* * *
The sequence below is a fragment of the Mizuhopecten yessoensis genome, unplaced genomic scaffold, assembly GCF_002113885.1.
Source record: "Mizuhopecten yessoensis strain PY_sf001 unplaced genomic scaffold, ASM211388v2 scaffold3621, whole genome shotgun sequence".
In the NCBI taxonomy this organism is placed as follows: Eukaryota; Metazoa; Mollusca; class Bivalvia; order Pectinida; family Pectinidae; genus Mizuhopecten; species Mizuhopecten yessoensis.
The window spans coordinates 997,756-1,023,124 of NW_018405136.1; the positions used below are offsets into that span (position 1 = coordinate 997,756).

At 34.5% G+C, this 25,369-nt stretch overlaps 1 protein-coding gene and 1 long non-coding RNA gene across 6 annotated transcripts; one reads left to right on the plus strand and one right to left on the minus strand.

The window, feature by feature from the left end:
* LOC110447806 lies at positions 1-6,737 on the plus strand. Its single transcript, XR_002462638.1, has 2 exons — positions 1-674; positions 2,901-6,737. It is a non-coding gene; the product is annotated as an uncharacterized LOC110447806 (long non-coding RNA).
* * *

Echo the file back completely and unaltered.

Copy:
The sequence below is a fragment of the Mizuhopecten yessoensis genome, unplaced genomic scaffold, assembly GCF_002113885.1.
Source record: "Mizuhopecten yessoensis strain PY_sf001 unplaced genomic scaffold, ASM211388v2 scaffold3621, whole genome shotgun sequence".
In the NCBI taxonomy this organism is placed as follows: Eukaryota; Metazoa; Mollusca; class Bivalvia; order Pectinida; family Pectinidae; genus Mizuhopecten; species Mizuhopecten yessoensis.
The window spans coordinates 997,756-1,023,124 of NW_018405136.1; the positions used below are offsets into that span (position 1 = coordinate 997,756).

At 34.5% G+C, this 25,369-nt stretch overlaps 1 protein-coding gene and 1 long non-coding RNA gene across 6 annotated transcripts; one reads left to right on the plus strand and one right to left on the minus strand.

The window, feature by feature from the left end:
* LOC110447806 lies at positions 1-6,737 on the plus strand. Its single transcript, XR_002462638.1, has 2 exons — positions 1-674; positions 2,901-6,737. It is a non-coding gene; the product is annotated as an uncharacterized LOC110447806 (long non-coding RNA).